I was watching BBC Question Time recently and was left in admiration of Deborah Meaden, the Dragon’s Den entrepreneur. For those who missed it she was promoting a growing campaign for more of the goods we consume to be made in Britain. She equated this with the lack of manufacturing and creative skills young people possess in the UK. She made the point that we’re educating young people with the sole aim of getting them good grades, and not putting enough emphasis on getting those that do not thrive in academia, pre-skilled for the job markets they’re likely to find themselves in. This, she intimated, left young people with the feeling that as they had failed at school, giving them the low self esteem and other traits associated with not having succeeded in the first of many challenges they’re likely to encounter. This tallied with conversations I’d had recently at a School Reunion I attended. I went to a school which was and still is predominately working class. I was asking the women how they had faired after leaving school at sixteen without the qualifications required for Further Education. Almost all of them found a job in Manufacturing. Norwich had a thriving shoe industry in those times and firms like Start-Rite and Bally would take on a number of school leavers. I worked at Bally for a while, in the stores attached to the factory floor. It was filled with a mix of young and old. The more experienced machinists helped out the less so , amidst an atmosphere of laughter and banter that was continuous until the whistle blew at the end of the day. The money was OK, overtime was to be had occasionally and bonuses’ were paid at Christmas. Where are the jobs these days that have replaced those? Looking at the employment figures for young people tells you all you need to know.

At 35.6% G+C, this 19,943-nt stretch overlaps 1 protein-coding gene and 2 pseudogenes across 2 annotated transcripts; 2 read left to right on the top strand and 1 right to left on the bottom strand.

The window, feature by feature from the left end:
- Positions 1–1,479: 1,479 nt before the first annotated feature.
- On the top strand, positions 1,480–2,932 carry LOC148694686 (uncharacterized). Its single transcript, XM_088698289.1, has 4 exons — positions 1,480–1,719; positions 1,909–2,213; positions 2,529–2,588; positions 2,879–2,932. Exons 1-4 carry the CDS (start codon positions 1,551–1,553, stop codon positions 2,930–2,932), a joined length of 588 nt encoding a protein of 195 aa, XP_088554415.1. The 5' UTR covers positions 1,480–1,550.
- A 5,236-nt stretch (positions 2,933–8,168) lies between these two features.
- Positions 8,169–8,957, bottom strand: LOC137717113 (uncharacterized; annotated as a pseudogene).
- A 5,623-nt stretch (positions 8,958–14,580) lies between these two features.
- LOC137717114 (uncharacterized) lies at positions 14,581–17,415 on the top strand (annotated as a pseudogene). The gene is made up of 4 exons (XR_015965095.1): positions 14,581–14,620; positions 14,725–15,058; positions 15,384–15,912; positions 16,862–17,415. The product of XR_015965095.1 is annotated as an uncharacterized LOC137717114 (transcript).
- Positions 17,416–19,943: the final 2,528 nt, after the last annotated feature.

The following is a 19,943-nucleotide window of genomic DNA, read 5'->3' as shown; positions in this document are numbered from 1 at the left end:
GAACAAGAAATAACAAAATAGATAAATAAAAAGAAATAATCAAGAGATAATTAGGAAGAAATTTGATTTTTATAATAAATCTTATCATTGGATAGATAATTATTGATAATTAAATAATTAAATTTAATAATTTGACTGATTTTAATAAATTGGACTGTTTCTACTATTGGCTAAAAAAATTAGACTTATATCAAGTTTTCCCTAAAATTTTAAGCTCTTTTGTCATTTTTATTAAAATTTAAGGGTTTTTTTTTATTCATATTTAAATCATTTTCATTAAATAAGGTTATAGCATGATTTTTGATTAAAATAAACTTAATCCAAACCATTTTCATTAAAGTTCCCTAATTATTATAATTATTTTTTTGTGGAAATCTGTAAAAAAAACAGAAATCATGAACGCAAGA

This brings me to another woman to be found on our screens a lot lately, Mary Portas. Whatever you think of her rise to fame, her move across fashion from retail consultant to brand co-designer for her recent series Mary, Queen of Frocks has led her to see whether she can start up a clothes factory. She’s taking applications from the ranks of the unemployed in Middleton, a former silk and cotton spinning mill town in Greater Manchester and attempting to re-establish an old mill as a working cut, make and trim operation that will provide garments to the big hitters on the British High Street. Unsurprisingly there is TV show attached to this but this is the sort of exposure I can forgive as the experiment (they’re on 12 month contracts) could open up a major new supply chain for the big players in fashion who are fast becoming exasperated by the quality, slow turnaround and the ethical nature of manufacturing in the Far East. Allowing quota free levels of imported garments effectively ships jobs overseas, while much of what we export back to these countries is our air in the shape of empty containers. Government’s talk of high skilled manufacturing being the future, but lots of these jobs still require degrees. In my eyes the failure to ensure that there is work for young people is a massive indictment on successive governments overseeing a warped education system. We need to start vocational education for young people at the ages of 14. We should also start to measure the success of a school, not only by grades, but the amount of leavers it has managed to place in work or work based training. As a retailer we often get young people come into the shop asking if we have any retail work. What we’re we’re looking for is young people with creative handiwork skills, of those we have had exactly none, and that’s scary.